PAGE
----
Are you planning on throwing a party in the near future? There’s no such thing as a part if you don’t have several balloons decorating your walls and furniture. However, something you might not have considered is the size of balloons.
Balloon Size Chart
Balloons come in a variety of different shapes, sizes, and materials. The most common balloon type is the latex balloon. In this article, I will talk about latex balloons, mylar/foil balloons, and vinyl balloons.
|Latex Balloon Sizes||Floating Period (in hours)|
When it comes to balloon materials, latex is the one you’re probably most familiar with. Its stretchy texture and rubbery taste are what many people will be able to immediately identify from latex balloons.
While latex balloons are a classic for parties, they’re not designed to last for very long. Latex is naturally porous, and as such, air or helium will constantly leak out. That is why latex balloons will droop closer and closer to the ground over time.
As great as latex balloons are, they’re not ideal as serious decorative items. After prolonged exposure to air, the latex will begin to oxidize. This will lead to a dull look and chalky feel. Plus, direct sunshine can cause the latex to become thin and lose air at a quicker rate.
Foil Balloon Size Chart
|Foil Balloon Sizes||Floating Period (in hours)|
If you’ve seen someone holding balloons in the shape of numbers or letters, then you know what a mylar/foil balloon is. In contrast to traditional latex balloons, foil balloons are comprised of different materials instead of just one.
First of all, it contains mylar, which is a type of nylon, that serves as the balloon’s base. Any helium that is pumped into a mylar/foil balloon will end up inside of the inner mylar “bladder,” so to speak. Mylar can retain all sorts of shapes a lot better than latex can, which is why manufacturers use mylar to construct balloons in the shape of letters, numbers, and even animals.
Encasing the mylar bladder is a thin layer of aluminum foil, which is what gives foil balloons their name.
What sets foil balloons apart from latex balloons, apart from their appearance, is their durability. Mylar, while still porous, does not release air or gas as quickly as latex. So, they can remain floating in the air for several hours or even days longer than the typical latex balloon.
However, foil balloons aren’t perfect. Disposing of a foil balloon can be tricky since the materials are nonrecyclable. In addition, mylar is not as stretchy as latex, and the foil casing is not designed to expand. So, you will need to pay close attention to how much air you pump into the foil balloon to prevent it from exploding.
Have you ever seen large floating balloons in front of car dealerships or new businesses? If so, then you’ve seen a vinyl balloon.
Vinyl balloons typically come in two forms: standalone and coated latex.
A standalone vinyl balloon consists of a fiberglass stem. You simply need to pump air into the balloon, and the stem will keep the balloon upright. The thick vinyl walls will keep air inside the balloon for much longer than other balloon types. That is what makes them ideal for outdoor use, even during hot summer days.
A vinyl-coated latex balloon is exactly what its name suggests. It is comprised of a latex balloon that is covered in a vinyl coating, giving it a glossier look. As such, vinyl balloons can be as large or as small as you want, depending on the size of the latex balloon you have on hand.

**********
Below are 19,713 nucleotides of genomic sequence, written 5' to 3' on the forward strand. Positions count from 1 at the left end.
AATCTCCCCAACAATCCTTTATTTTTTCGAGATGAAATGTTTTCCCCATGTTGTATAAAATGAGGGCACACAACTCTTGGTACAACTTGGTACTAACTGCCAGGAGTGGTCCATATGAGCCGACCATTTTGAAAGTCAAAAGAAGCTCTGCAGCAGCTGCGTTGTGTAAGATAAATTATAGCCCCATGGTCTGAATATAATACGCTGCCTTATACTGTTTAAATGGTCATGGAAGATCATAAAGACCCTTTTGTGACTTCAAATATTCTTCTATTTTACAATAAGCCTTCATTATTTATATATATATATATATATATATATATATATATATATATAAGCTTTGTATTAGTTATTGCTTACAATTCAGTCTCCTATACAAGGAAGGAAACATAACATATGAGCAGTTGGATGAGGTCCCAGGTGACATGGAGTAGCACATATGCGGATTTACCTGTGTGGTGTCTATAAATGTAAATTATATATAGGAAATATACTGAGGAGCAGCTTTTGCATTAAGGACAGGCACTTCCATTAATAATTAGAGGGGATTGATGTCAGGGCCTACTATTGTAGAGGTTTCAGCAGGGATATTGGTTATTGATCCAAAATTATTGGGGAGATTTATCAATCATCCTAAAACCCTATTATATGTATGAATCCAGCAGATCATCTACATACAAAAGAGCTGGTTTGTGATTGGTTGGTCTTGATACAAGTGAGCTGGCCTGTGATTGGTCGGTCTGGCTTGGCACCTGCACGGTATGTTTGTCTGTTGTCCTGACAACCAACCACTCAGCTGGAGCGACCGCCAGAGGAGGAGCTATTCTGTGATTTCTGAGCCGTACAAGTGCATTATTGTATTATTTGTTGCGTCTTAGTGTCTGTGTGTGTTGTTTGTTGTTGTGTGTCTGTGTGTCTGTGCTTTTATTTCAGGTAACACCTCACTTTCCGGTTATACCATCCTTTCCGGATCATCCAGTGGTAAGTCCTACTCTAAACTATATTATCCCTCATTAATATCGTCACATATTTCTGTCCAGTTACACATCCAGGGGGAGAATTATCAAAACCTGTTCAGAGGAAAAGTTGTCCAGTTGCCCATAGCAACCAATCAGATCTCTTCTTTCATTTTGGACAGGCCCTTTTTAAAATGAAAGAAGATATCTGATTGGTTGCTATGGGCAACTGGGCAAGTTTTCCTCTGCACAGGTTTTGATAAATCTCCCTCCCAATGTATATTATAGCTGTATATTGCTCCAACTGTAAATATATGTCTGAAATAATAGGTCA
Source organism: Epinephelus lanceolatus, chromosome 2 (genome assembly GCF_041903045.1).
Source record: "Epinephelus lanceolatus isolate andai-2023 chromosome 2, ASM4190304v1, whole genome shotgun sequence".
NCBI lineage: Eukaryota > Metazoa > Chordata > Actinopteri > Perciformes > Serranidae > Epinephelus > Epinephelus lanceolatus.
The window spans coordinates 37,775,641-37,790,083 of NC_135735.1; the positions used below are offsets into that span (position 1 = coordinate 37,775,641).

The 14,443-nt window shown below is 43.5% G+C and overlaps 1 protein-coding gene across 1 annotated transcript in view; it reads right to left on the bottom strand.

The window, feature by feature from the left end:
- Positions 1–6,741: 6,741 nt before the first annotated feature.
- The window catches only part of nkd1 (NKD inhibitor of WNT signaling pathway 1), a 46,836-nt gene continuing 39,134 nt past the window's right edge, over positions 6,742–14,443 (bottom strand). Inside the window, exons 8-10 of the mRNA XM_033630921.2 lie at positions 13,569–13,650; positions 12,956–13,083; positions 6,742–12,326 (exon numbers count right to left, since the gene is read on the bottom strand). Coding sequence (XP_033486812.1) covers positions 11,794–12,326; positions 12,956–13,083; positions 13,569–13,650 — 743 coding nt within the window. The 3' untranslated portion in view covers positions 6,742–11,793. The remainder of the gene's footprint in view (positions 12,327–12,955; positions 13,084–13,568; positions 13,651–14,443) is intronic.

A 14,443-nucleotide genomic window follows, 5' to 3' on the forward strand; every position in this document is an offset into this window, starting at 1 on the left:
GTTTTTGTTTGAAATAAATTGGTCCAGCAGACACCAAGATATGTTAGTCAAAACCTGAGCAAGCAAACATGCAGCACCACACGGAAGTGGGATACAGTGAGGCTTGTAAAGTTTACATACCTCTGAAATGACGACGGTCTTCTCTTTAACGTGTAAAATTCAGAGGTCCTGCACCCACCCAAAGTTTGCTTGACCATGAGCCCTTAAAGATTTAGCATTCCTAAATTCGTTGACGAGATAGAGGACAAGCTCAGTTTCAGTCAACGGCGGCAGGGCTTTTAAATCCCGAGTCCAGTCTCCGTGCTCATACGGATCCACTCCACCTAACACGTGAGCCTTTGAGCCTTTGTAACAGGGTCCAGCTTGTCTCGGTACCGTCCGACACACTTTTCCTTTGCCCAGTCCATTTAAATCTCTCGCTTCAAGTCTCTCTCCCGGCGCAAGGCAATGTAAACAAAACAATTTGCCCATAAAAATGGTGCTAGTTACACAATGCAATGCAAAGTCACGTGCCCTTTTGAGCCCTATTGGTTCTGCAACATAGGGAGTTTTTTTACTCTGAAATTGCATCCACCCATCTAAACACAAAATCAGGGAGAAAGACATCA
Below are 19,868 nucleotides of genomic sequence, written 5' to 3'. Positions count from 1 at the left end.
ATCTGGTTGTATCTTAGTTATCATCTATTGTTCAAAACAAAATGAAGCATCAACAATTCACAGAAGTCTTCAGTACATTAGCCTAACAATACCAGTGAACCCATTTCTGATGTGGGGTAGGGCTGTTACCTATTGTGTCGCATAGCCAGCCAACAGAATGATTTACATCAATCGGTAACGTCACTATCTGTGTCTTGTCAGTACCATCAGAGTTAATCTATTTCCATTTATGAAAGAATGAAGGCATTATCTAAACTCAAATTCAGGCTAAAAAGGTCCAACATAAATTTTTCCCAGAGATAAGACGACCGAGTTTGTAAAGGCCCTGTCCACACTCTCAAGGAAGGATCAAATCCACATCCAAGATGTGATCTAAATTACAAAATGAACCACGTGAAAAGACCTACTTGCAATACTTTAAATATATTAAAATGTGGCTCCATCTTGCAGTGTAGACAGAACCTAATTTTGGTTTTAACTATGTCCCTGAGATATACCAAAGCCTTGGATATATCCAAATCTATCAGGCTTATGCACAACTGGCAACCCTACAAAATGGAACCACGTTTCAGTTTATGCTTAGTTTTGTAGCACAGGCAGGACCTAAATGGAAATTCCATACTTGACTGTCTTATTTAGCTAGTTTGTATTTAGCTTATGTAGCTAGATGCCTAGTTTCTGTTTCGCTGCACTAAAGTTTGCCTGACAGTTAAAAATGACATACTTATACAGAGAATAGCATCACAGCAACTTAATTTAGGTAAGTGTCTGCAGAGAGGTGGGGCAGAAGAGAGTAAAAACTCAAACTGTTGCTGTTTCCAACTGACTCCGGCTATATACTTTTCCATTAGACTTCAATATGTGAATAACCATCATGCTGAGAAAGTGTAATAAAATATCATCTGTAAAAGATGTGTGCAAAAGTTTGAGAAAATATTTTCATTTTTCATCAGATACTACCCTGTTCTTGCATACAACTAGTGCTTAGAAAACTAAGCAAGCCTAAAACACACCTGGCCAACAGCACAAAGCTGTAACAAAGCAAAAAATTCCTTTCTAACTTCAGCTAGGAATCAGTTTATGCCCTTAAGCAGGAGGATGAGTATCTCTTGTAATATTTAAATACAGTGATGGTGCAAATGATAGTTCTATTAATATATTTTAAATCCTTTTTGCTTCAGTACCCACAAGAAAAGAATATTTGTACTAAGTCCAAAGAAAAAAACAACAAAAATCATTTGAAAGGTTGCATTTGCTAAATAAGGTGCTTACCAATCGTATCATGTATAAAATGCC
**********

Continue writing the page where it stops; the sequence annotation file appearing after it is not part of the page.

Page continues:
The vinyl coating is resistant to ultraviolet, which allows standard latex balloons to retain their shape and size for months or even years while being exposed to the elements.
Vinyl balloons can be costly, depending on the size you get. However, if your goal is to throw a long-term celebration—say, the opening of a new business—then the costs might be worth it. Plus, you might end up saving on balloon costs over the course of a few months.
Why Aren’t My Balloons Floating?
First of all, you should know that when inflating a balloon with air from your lungs, it’s impossible for the balloon to float. This is because the air we breathe into a balloon is similar or heavier than the weight of air. If you want your balloon to float, you will need to pump it up with helium.
However, after using helium, if your balloon is still not floating, the main reason might be that you didn’t fill it with enough helium. You should check for the maximum dimensions of your balloon to determine how much or how little helium to add.
For instance, a 36-inch latex balloon will not float if it’s only filled with enough helium to get it to around 5 or 10 inches in circumference. So, continue filling the balloon with helium until you’ve reached the maximum size or close to it.
Can I Use Hydrogen to Inflate Balloons?
Technically, you can if you want your balloons to float. Like helium, hydrogen is lighter than the ambient air, and a balloon filled with the gas will shoot straight up toward the ceiling or sky.
However, filling balloons with hydrogen is not recommended. Unlike helium, hydrogen is not a noble gas. If it is exposed to the slightest spark, it could combust and cause serious damage to everything and everyone in the area.
If you wish to learn more about the dangers of using hydrogen to keep things afloat, I suggest you read up on the Hindenburg Disaster.
Why Do Balloons Spontaneously Pop?
This is mainly an issue with latex balloons. If you can imagine, the air inside of a latex balloon will stretch the latex membrane to create a thin layer. The longer it retains its shape, the more prone it is to pop.
Over time, an inflated latex balloon’s membrane will begin to become thinner and thinner, creating weak points all over the balloon. Exposure to sunlight or even the slightest physical disturbance (someone running into the balloon) can cause any of those weak points to give up and the balloon to spontaneously pop.